It was the fairy lights strung outside of the outdoor dining area that drew me to Peque. They were a surprisingly quaint addition to an otherwise no-frills selection of businesses on 145th Street. The atmosphere inside was just as captivating, as the space is decorated in vintage 1940s and 1950s style. Chargers beneath the plates at each table are painted with Harlem divas like Josephine Baker and Nina Simone, old sheet music by Harlem artists are framed on the walls, classic books are propped up on the window ledges, and a curated collection of other vintage items - from Broadway paraphernalia to musical instruments - decorate the bar. It is a very intimate and undeniably elegant setting, with just an intimate handful of tables.
The Manhattan Sideways team had the chance to chat with Paul, one of the owners of Peque, during the summer of 2017. He walked us through the restaurant and explained, “Vintage to us means authentic. It’s what we think Harlem needs.” Aside from the overall vintage style, the theme for the restaurant is a road trip from Barcelona to Paris, a concept that was inspired by Paul's honeymoon in Spain, where he “fell in love with the food, the culture, and the lifestyle.” When planning the menu with his co-owner and chef Marla Rose, he drew heavily on the quintessential flavors of Mediterranean tapas. “The ingredients are simple, the flavors are balanced, and it makes the dishes fantastic.”
I was curious to learn why Paul chose Harlem as his ideal location for opening Peque in 2015. He revealed that both he and his partner are Harlemites and that they both identified a void in the neighborhood for high quality comfort food. Surprisingly, neither of the two had previous experience running a restaurant. Paul was a fashion photographer who operated a photography studio on 148th Street, while Marla is a former NYPD lieutenant who served for twenty years before pursuing a passion for cooking at culinary school. It seemed like quite the unconventional partnership, and when asked how they started working together, Marla jokingly replied, “My wife blackmailed me.” Their respective spouses, aware of their desire to bring something new to the neighborhood, conspired to have them work together to open the restaurant.
This was clearly a good call, since Peque attracts a real neighborhood crowd that comes for tapas that are perfect for sharing with friends, such as the exceptional Gambas al Ajillo (shrimp in garlic). Paul told us that the restaurant always draws a crowd for Sunday night live jazz sessions, as well as for Tuesday performances where younger musicians are invited to showcase their talents. Every other evening, the restaurant plays old-school Latin music - another nod to Spanish culture that enhances the classy ambiance.
When the Manhattan Sideways team entered Mia’s Bathhouse during the summer of 2017, we were greeted by the enthusiastic barking of Bella, the five-month-old German Shepherd mix who was watching over the shop alongside her owner, Melody, the manager of Mia’s. She very kindly offered to chat with us about the business while Bella acted as a model for our photographer. LaChena, who also owns the adjacent laundromat, Sudsy Water, opened Mia’s Bathhouse in November 2014. Not only does Mia's offer full service grooming, but also the unique service of self-washing. In fact, Melody told us that they are the only groomers in Harlem with self-serve dog washing available. This has made Mia's a popular option in the neighborhood, since, as Melody pointed out, “It beats doing it in a bathtub at home. ” For those who prefer to leave the pampering to the attendants, the store also has chairs available so “our pet parents can sit and watch their baby get groomed. ”Mia’s also does its best to give back to their community. “We love rescues here, ” Melody exclaimed, adding that there is a ten percent discount on services and merchandise for all rescue dogs. There are also “breed months, ” where certain dogs are selected each month to receive discounted services.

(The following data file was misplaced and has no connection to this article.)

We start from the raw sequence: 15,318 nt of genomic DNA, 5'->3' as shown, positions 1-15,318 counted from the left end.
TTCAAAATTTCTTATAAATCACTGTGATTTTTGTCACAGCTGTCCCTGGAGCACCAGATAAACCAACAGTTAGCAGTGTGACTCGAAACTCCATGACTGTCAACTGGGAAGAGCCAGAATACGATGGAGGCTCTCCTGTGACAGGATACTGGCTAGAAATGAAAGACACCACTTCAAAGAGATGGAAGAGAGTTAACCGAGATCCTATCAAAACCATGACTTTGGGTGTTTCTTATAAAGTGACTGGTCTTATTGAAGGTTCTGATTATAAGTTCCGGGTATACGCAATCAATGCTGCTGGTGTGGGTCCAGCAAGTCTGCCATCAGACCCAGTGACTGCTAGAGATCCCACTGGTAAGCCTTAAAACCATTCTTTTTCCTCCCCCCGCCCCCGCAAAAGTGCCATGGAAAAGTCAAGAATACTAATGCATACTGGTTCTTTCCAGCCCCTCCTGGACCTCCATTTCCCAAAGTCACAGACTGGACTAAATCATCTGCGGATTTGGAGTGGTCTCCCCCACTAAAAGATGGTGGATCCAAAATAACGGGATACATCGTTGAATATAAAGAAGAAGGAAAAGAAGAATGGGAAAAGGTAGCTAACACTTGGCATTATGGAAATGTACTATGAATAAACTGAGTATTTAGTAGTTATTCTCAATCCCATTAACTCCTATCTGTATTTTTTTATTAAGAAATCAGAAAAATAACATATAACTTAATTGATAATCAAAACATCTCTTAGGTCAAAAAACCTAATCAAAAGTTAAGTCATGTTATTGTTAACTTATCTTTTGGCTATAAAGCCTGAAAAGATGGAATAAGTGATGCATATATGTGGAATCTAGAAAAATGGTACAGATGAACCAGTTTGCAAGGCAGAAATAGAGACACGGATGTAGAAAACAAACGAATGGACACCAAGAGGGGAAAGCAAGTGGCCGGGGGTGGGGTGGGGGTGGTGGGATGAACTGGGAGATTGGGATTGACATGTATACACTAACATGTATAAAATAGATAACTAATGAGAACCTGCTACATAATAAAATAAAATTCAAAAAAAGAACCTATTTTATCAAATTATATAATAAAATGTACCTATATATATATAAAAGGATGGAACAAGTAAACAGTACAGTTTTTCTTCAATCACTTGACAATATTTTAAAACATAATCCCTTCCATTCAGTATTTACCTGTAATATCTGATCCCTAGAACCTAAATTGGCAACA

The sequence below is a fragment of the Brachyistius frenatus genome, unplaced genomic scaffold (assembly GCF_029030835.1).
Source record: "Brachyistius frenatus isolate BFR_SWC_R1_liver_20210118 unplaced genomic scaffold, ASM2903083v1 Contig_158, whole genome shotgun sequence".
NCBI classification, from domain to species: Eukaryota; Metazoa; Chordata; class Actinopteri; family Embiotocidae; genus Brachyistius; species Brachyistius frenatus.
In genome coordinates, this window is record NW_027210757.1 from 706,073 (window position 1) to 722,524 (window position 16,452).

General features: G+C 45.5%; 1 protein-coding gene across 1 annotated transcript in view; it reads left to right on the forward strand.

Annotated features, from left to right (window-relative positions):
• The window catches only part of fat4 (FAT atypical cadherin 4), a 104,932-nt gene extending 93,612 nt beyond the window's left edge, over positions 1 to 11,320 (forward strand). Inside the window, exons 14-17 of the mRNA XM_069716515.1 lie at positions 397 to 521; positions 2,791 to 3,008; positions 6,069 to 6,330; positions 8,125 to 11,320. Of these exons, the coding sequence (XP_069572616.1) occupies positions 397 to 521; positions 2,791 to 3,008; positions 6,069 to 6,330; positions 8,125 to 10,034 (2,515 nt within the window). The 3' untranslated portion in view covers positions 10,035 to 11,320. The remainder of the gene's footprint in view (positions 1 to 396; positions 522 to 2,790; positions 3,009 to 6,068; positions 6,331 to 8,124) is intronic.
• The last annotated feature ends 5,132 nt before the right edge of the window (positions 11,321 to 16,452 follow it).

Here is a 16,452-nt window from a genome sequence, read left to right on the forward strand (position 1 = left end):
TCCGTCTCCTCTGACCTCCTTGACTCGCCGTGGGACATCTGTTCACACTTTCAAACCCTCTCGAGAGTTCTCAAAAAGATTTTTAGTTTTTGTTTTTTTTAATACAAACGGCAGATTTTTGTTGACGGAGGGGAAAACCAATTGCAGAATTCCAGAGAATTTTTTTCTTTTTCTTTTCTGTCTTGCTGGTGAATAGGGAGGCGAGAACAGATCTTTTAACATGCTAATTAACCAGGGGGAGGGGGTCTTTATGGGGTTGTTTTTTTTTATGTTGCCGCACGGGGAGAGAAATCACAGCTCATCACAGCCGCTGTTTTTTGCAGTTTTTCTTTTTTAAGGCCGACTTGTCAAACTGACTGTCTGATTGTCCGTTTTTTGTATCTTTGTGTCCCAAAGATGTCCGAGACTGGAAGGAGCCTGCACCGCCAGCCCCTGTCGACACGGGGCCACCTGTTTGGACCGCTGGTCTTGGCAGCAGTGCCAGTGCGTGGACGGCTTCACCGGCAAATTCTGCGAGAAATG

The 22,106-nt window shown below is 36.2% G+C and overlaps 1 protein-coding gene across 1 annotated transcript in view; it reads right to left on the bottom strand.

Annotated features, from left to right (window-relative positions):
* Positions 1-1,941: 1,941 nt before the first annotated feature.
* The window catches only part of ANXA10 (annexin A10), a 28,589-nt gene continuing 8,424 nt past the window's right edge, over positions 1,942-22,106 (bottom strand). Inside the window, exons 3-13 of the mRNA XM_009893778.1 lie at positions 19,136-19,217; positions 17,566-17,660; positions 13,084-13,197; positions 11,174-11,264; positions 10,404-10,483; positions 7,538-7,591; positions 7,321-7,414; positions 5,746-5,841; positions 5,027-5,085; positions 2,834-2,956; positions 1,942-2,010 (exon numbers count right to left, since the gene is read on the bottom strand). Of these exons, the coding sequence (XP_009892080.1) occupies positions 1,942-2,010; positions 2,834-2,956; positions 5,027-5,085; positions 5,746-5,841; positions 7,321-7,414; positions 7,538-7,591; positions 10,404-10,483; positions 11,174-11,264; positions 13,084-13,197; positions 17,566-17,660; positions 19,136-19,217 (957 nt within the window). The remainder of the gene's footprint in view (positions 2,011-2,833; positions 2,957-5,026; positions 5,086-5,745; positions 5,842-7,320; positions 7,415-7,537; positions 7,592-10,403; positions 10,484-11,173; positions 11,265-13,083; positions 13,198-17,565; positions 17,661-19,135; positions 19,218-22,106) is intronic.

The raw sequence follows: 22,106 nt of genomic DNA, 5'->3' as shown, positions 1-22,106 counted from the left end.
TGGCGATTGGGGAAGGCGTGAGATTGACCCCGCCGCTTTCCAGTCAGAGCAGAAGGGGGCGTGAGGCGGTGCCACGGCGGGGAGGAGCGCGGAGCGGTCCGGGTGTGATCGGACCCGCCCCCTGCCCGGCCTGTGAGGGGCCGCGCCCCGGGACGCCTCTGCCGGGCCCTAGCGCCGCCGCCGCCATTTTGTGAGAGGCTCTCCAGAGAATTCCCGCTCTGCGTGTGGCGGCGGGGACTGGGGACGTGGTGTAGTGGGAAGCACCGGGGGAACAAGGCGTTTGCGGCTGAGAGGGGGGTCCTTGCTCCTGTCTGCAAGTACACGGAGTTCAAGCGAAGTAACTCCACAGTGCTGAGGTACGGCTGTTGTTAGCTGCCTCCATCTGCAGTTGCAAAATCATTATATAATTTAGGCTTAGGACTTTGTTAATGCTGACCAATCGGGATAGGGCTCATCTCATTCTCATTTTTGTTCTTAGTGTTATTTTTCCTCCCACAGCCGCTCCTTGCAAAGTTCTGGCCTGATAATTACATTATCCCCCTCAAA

From the outside, there might not seem to be anything particularly remarkable about Joe Eady’s Fashion City. However, when the Manhattan Sideways team ventured inside during the summer of 2017, we met the person who makes the store special: Joe, a warm, wonderful man who told us that he has been on 145th Street for over fifty years. A born and bred Harlemite, Joe was exposed to tailoring at a young age by his mother. Despite not being a seamstress, she was thrifty and knew her way around a sewing machine, and she enlisted Joe as an assistant in operating the foot pedal. After this early introduction to the field, Joe went on to attend Central-Needle Trades High School, where he graduated at the top of his class in men’s tailoring in 1953. His achievement is made even more impressive by the fact that he was the first high school graduate in his family. “College was never an option in my family, ” he went on to say, which is why he sought a job right out of school. Laughing, he told us that he wound up in the Garment District “doing anything but men’s tailoring, ” which prompted him to try for higher education. Joe enrolled in the Hampton Institute in Virginia, where he completed his teacher training in 1958. But before he could make use of his degree, Joe was drafted into the army and did two years of service. When he eventually returned to New York in December of 1960, he said teaching jobs were scarce and he had to pick up odd jobs. “The landlord doesn’t ask you where you got the money from; you have to do whatever it takes to pay the rent, ” he remarked. It was not until 1964 that Joe was able to open a tailoring shop on 145th street. We were fascinated to learn that when he started out, many of his clients were local hustlers who needed custom suits. Custom tailoring, and trousers in particular, was his main enterprise. As a result, the rise in popularity of blue jeans in the ‘70s put a substantial dent in his business. Joe was undeterred, however. “I’ve been thinking outside the box all my life, ” he declared - a mindset that spurred him to add leather and fur to his offered services. Fur refurbishing and restyling was especially in demand at the time, since it was impractical for the average consumer to purchase new or real fur frequently. Joe added, “People are fine with wearing old fashions as long as I can bring them back to life. ” Nowadays, the popularity of fur is dying down due to the efforts of organizations like PETA, but Joe is confident in his ability to keep evolving, simply saying, “I’m an optimistic person. You have to be optimistic in business. ” This philosophy has obviously paid off, as he continues to thrive so many decades later. He has served three generations of customers and has weathered the many historical events that have struck Harlem, including the riots and a slew of break-ins that took place following the assassination of Martin Luther King. Joe insisted that the only secret to his longevity is his devotion to customer service. “This is my neighborhood; you have to have a good reputation. ”As for his plans for the future, he revealed that he eventually hopes to combine his knowledge of teaching and tailoring by opening a training school to instruct others in the basics of his craft. “I’ve got all kinds of crazy plans, ” he finished, cheerfully.